• After elevation, the graft material is placed in the inferior portion of
the sinus, below and external to the sinus membrane.
• Allogeneic, autogenous, xenogeneic bone, BMP, or a combination can
be used as a graft source.
• Perforations of the sinus membrane can occur and are usually covered
with a patch of resorbable membrane material.
• If enough bone is available to provide initial implant stability(4-5mm)
then implant placement can be accomplished simultaneously.
SINUS LIFTS
ALVEOLAR RIDGE DISTRACTION

• Trauma, congenital defects, and resection of bony pathology


often create a bone defect inadequate for immediate
reconstruction with implants.
• Distraction osteogenesis can correct these large defects
• An osteotomy is cut into the alveolar ridge. An appliance is then
screwed directly into the bone segments.
• After an initial latency period of 5-7 days, the appliance is
gradually activated to separate the bony segments. (1mm per day)
• The gradual tension produces continuous bone formation and the
adjacent tissue also expands and adapts to this gradual tension.
• The newly formed bone heals for 3-4 months at which point the
appliance is removed and implants can be placed. Additional bone
augmentation may still be required at this point,.
ZYGOMATIC IMPLANTS

• Considered in patients for which sinus floor grafting are not feasible
• Patients with compromised health
• Patients who do not wish to undergo multiple surgeries and lengthy
treatment times
• Extremely long – 35-55 mm in length
• Posterior zygomatic implants used in combination with 4 anterior
implants to support a fixed prosthesis
• According to the position statement released in 2016 by the American
College of Prosthodontists – “A protocol has been established for the
total rehabilitation of atrophic maxillae employing four zygomatic fixtures in an
immediate loading system…The zygomatic implants will emerge within the
tooth/alveolar envelope, thus yielding a more anatomically accurate prosthesis.”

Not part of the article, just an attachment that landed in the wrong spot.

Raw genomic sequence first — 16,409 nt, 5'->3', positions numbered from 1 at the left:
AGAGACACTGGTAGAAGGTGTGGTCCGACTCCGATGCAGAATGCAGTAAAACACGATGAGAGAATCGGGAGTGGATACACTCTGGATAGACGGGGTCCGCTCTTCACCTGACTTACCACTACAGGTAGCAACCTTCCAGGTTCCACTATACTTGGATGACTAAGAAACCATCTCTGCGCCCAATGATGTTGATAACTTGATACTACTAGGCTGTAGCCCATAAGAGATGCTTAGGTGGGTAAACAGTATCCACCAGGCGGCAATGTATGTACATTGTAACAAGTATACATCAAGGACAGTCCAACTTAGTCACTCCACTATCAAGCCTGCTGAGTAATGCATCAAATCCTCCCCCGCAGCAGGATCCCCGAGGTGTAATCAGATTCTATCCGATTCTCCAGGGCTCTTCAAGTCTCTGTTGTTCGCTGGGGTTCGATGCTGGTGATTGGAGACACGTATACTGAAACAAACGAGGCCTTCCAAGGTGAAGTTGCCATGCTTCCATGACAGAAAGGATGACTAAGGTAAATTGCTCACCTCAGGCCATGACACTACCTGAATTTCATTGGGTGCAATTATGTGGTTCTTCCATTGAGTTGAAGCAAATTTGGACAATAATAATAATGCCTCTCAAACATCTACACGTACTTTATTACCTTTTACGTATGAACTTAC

• Advantages: shortened treatment times, immediate placement of a fixed
screw-retained interim prosthesis, potentially lower cost and no need for
adjunct grafting
PLACEMENT OF ZYGOMATIC
IMPLANTS

• Intraoral placement
• Membrane is reflected
• Implant traverses the maxillary sinus
• Tip engages the body of the zygoma
• External hex fixture emerges in the second premolar or
first molar area
• Osseointegration occurs in the portion of the implant just
medial to the alveolar crest or zygomatic bone
DIAGRAM OF ZYGOMATIC
IMPLANT PLACEMENT
A 40-YEAR OLD, DIABETIC PATIENT WITH AN
HB A1C OF 6.5 PRESENTS FOR IMPLANTS IN
THE UPPER-POSTERIOR REGION. THE
PATIENT HAS 5 MM OF AVAILABLE BONE AND
NEEDS 5MM OF BONE AUGMENTATION.
WHICH OF THE FOLLOWING PROCEDURES
SHOULD BE PERFORMED?

A. Indirect Sinus Lift w/ simultaneous implant placement


B. Indirect Sinus Lift w/ no simultaneous implant placement
C. Open Approach Sinus graft w/ simultaneous implant
placement
D. None. The patient is not a viable candidate for implants.
IF THE SINUS MEMBRANE WAS
PERFORATED DURING A SINUS LIFT,
WHICH OF THE FOLLOWING
SHOULD BE DONE:

A. Rush the patient to the ER


B. Do nothing
C. Cover it up with redundancy of elevated membrane
D. Patch it with resorbable membrane material
E. A & C
F. C & D
ALVEOLAR RIDGE DISTRACTION
CORRECTS LARGE BONY DEFECTS.
IT INVOLVES IMPLANTING BONE
FROM ANOTHER SITE IN THE BODY.

A. Both Statements are correct


B. Statement 1 is correct, and statement 2 is false.
C. Statement 1 is false, and statement 2 is true
D. Both Statements are false
WHICH ANATOMIC AL SITE IN THE
BODY IS USED WHEN LARGE
AMOUNTS OF BONE IS REQUIRED
FOR A GRAFT?

A. Symphisis
B. Anterior Iliac Crest
C. Rib
D. Tibia
IN WHICH PATIENTS WOULD YOU
RECOMMEND A ZYGOMATIC
IMPLANT?

A. A healthy patient with sound bone height and a recent


extraction of #7
B. A medically compromised patient lacking adequate ridge
height and in need of a sinus lift for proper implant
placement
C. A patient who does not wish to undergo multiple sinus lift
procedures and endure the lengthy healing time
D. B & C
E. All of the above